The fundamental objective of the Act is to prevent occupational deaths and serious injuries. Whirlpool Corp. v. Marshall, 445 U.S. 1, 11 (1980). To achieve this purpose, the Act imposes two duties on an employer: a “general duty” to provide to “each of his employees employment and a place of employment which are free from recognized hazards that are causing or are likely to cause death or serious physical harm to his employees,” 29 U.S.C. § 654(a)(1); and a specific duty to comply with all applicable occupational safety and health standards promulgated under the Act. Id. § 654(a)(2). Pursuant to that authority the Secretary promulgated the standard at issue in this case.

A. Factors Required to Establish Violation of Cited Standard

Under both Commission precedent and the law of the Fifth Circuit, the jurisdiction in which this case arises,18 in order to prove a violation of a cited standard, the Secretary “must show by a preponderance of the evidence: (1) that the cited standard applies; (2) noncompliance with the cited standard; (3) access or exposure to the violative conditions; and (4) that the employer had actual or constructive knowledge of the conditions through the exercise of reasonable due diligence.” Sanderson Farms, Inc. v. Perez, 811 F.3d 730, 735 (5th Cir. 2016) (citing Jesse Remodeling, LLC, 22 BNA OSHC 1340 (No. 08–0348, 2006); Atlantic Battery Co., 16 BNA OSHC 2131 (No. 90–1747, 1994)). Further, “hazard is generally presumed in safety standards unless the regulation requires the Secretary to prove it.” Id., 811 F.3d at 735. Therefore, where a standard presumes a hazard, “the Secretary need only show the employer violated the terms of the standard.” Id. (citing Kaspar Electroplating Corp., 16 BNA OSHC 1517 (No. 90–2866, 1993)).

1.Alleged Violation

Citation 2 Item 1, as amended,19 alleges a repeated violation of the Secretary’s fall protection standard, 29 CFR § 1926.501, for failing to provide a fall protection system at the worksite. More specifically, the Secretary charged Gate Precast with a violation of subsection (b)(1), relating to unprotected sides and edges, which mandates that each employee on a walking/working surface (horizontal and vertical surface) with an unprotected side or edge which is 6 feet (1.8 m) or more above a lower level shall be protected from falling by the use of guardrail systems, safety net systems, or personal fall arrest systems.” The amended citation asserts Gate Precast “does not ensure that employees are protected from falling while on working services at heights greater than 6 feet.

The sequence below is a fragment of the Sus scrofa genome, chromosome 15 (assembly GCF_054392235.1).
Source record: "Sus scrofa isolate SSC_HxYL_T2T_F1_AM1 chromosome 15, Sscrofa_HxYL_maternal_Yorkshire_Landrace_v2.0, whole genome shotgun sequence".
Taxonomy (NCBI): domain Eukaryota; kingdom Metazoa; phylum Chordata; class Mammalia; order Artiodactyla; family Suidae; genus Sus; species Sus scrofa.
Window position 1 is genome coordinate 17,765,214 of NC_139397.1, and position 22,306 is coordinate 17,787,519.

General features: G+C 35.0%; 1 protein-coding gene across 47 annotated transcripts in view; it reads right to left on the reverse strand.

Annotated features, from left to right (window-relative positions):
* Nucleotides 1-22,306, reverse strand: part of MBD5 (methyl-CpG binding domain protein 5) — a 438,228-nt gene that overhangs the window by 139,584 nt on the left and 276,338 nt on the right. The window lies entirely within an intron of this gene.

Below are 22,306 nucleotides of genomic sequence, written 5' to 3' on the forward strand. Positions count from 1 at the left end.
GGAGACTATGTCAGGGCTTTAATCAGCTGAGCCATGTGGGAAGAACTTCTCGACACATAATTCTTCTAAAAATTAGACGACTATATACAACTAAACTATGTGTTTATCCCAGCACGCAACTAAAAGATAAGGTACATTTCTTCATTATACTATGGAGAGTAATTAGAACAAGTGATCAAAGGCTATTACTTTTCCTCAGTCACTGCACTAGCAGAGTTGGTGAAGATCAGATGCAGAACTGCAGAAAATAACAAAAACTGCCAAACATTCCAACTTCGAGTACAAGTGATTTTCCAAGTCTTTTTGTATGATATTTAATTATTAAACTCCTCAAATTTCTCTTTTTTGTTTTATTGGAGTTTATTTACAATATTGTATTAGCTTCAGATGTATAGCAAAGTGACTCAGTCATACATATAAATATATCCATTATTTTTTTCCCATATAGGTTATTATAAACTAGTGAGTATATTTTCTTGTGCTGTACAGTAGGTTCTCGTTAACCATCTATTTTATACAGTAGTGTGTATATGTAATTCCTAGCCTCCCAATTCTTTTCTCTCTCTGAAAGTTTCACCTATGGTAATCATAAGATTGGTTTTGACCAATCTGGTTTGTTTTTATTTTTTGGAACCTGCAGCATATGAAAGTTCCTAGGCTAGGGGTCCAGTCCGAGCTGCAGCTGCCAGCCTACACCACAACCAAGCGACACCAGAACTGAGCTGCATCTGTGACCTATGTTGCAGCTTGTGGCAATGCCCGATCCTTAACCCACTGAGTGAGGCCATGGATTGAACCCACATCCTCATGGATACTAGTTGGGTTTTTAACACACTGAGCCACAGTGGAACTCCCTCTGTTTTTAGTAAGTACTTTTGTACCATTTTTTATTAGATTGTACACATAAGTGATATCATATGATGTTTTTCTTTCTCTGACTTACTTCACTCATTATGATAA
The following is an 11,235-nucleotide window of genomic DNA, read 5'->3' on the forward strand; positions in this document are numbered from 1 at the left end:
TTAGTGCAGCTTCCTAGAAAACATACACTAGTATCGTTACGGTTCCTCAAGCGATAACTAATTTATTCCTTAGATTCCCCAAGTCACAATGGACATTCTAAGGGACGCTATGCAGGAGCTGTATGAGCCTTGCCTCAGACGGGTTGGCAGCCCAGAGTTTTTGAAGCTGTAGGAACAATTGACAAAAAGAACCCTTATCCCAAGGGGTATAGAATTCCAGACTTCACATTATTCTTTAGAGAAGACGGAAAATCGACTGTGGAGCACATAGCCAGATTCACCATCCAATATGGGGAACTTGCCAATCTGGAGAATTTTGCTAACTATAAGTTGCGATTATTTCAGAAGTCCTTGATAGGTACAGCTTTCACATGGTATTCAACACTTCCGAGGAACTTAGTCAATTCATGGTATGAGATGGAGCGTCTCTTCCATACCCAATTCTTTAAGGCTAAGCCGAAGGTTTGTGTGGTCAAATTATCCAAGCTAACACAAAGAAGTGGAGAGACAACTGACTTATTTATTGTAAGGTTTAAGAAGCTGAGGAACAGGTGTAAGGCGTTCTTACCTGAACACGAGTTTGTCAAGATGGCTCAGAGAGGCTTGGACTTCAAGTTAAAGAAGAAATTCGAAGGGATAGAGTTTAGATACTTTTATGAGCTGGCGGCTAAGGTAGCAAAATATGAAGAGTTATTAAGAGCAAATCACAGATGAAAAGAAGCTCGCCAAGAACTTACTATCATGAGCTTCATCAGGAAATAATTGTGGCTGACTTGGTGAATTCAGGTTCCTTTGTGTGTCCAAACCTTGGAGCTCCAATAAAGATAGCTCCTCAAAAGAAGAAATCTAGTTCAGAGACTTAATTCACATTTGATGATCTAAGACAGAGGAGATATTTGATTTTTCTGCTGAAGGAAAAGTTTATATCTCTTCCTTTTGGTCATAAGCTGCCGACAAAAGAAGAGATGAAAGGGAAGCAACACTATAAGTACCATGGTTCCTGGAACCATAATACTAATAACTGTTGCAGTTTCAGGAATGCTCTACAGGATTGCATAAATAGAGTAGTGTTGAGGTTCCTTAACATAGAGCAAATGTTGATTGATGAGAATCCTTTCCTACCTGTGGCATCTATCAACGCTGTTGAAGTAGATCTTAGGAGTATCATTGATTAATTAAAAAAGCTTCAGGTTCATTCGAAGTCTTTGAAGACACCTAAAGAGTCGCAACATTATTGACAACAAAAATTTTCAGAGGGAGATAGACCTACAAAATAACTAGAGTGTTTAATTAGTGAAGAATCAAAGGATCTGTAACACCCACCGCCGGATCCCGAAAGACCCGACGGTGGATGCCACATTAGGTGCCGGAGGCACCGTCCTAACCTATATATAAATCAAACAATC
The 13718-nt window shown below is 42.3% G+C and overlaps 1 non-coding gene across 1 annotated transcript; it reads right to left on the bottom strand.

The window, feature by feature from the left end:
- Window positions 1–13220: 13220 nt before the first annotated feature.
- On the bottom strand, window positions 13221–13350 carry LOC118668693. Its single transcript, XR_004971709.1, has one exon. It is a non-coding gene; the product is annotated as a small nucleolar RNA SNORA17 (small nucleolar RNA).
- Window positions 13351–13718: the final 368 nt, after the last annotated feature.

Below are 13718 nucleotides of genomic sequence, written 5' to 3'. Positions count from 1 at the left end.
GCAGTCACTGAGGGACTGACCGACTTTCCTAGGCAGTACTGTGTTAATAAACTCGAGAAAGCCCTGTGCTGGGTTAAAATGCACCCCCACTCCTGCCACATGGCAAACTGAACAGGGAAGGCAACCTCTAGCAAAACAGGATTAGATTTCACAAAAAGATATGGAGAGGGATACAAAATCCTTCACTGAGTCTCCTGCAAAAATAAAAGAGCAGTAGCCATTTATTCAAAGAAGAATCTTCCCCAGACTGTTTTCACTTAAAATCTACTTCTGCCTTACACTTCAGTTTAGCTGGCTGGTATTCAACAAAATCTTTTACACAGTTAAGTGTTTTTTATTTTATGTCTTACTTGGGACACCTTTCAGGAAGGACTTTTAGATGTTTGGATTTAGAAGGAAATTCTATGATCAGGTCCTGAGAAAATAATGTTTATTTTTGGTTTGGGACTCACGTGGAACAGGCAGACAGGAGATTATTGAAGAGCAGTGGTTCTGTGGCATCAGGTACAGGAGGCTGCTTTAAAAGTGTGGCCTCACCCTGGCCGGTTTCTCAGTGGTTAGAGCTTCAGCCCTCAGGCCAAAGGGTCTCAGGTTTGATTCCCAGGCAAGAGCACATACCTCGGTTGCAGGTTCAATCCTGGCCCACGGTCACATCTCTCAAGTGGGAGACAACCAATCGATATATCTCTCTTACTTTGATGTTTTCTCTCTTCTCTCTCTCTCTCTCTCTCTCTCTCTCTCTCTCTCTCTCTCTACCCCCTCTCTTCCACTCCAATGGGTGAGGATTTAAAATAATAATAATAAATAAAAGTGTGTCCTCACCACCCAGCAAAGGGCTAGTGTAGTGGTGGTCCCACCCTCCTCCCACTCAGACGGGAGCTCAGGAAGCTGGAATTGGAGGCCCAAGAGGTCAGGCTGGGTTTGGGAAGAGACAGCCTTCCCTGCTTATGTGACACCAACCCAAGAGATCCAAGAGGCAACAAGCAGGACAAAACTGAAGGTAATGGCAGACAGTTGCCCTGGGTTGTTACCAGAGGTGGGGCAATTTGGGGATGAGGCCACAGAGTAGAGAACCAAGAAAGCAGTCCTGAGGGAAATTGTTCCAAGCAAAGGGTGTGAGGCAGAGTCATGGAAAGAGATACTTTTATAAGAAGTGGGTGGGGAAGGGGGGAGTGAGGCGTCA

2.Applicability of the Cited Standard

A “walking/working surface” is “any surface, whether horizontal or vertical on which an employee walks or works, including, but not limited to, floors, roofs, ramps, bridges, runways, formwork and concrete reinforcing steel but not including ladders, vehicles, or trailers, on which employees must be located in order to perform their job duties.29 C.F.R § 1926.500(b). The standard defines “unprotected side or edge” as “any side or edge (except at entrances to points of access) of a walking/working surface, e.g., floor, roof, ramp, or runway where there is no wall or guardrail system at least 39 inches (1.0 m) high. Id. The second floor of the worksite at issue was a walking/working surface with an unprotected edge within the meaning of the cited and alternative standards. Further, Gate Precast concedes “the fall protection standard applies.” (Gate Precast’s Br. p. 8.) Therefore, the Court concludes section 1926.501(b)(1) applies to the cited conditions.